NATHANIEL ROSEN MASTER CLASS REPORT
On February 24, 1996, Nathaniel Rosen conducted a cello master class at the University of Puget Sound, in Tacoma, Washington. Mr. Rosen is a renowned soloist and recording artist. He is also known for being only the second American to win the Tchaikovsky Competition in Moscow in 1978, this while the West was still in the heat of the Cold War with the Soviet Union. The following items were discussed:
by Tim Finholt
- Play with confidence. Missing a note is better than playing meekly.
- When doing audible slides around a change in bow direction, do them after
the bow change, not before.
- Keep thumb down in thumb position. This will lessen the tension in the
other fingers and will allow a faster vibrato.
- Mr. Rosen practices scales and arpeggios regularly.
- Everybody tends to play out of tune in exactly the same way. For example, in thumb position with the thumb on the D harmonic on the D string, everybody plays the E (first finger) high, the F# low, and the G high. The A should be a perfect fourth with the A above, the F# should be a minor third with the A above, and the G should be a perfect two octaves above the open G string.
- For a more intense vibrato, pull the fingers closer together.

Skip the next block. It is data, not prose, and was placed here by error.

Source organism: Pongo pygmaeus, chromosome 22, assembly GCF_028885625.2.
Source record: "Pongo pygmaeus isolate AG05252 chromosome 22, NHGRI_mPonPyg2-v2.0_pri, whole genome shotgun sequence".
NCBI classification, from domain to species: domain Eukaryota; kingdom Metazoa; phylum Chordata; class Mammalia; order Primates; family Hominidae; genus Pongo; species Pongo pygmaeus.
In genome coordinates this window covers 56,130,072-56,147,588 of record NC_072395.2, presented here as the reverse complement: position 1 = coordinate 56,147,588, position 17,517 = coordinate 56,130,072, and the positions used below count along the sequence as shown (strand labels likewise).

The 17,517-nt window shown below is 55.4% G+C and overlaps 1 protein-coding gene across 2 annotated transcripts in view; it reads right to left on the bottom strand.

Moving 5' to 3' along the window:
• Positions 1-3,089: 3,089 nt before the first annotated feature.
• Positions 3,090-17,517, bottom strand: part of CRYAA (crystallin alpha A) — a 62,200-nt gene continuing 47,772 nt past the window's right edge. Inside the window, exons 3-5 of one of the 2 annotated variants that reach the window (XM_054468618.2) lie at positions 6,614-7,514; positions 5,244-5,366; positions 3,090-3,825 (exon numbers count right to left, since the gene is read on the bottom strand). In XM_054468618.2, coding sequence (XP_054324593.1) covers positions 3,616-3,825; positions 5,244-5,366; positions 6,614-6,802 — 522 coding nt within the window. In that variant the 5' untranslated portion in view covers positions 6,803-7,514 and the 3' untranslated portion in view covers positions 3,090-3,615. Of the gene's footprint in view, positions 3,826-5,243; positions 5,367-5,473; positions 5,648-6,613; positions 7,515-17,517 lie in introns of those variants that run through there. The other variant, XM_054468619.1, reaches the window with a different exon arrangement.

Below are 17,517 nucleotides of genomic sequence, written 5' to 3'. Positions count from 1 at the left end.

- The left hand is the expression of our thoughts; the right hand is our voice.
- The fingers should be thought of as lying on top of the stick of the bow
and wrapping around the frog. This usually results in playing with more of
the hair on the strings, which creates a better sound.
- The bow should pivot between the thumb and second finger to create a
- Good bowing exercise to create an even sound throughout the entire bow:
Play slow scales (one note to a whole bow) and crescendo from piano to
fortissimo on down bows, and diminish from fortissimo to piano on up bows.
- Pluck the strings closer to the bridge when playing pizzicato. This
will create more sound.
- In chamber music, Mr. Rosen looks at the bow and fingers of the other
players, not necessarily their faces or their cues.
- We all become "emotionally attached" to the difficulties in a piece. Keep an open mind for new fingerings and bowings that can make life easier.
- Though the printed editions of the Shostakovich Sonata don't indicate
it, Mr. Rosen suggests playing the last eight bars of the first movement
somewhat faster, closer to the tempo at the beginning of the movement. This
was done by Rostropovich and Shostakovich.
- The more memory slips you have, the less you will fear them :)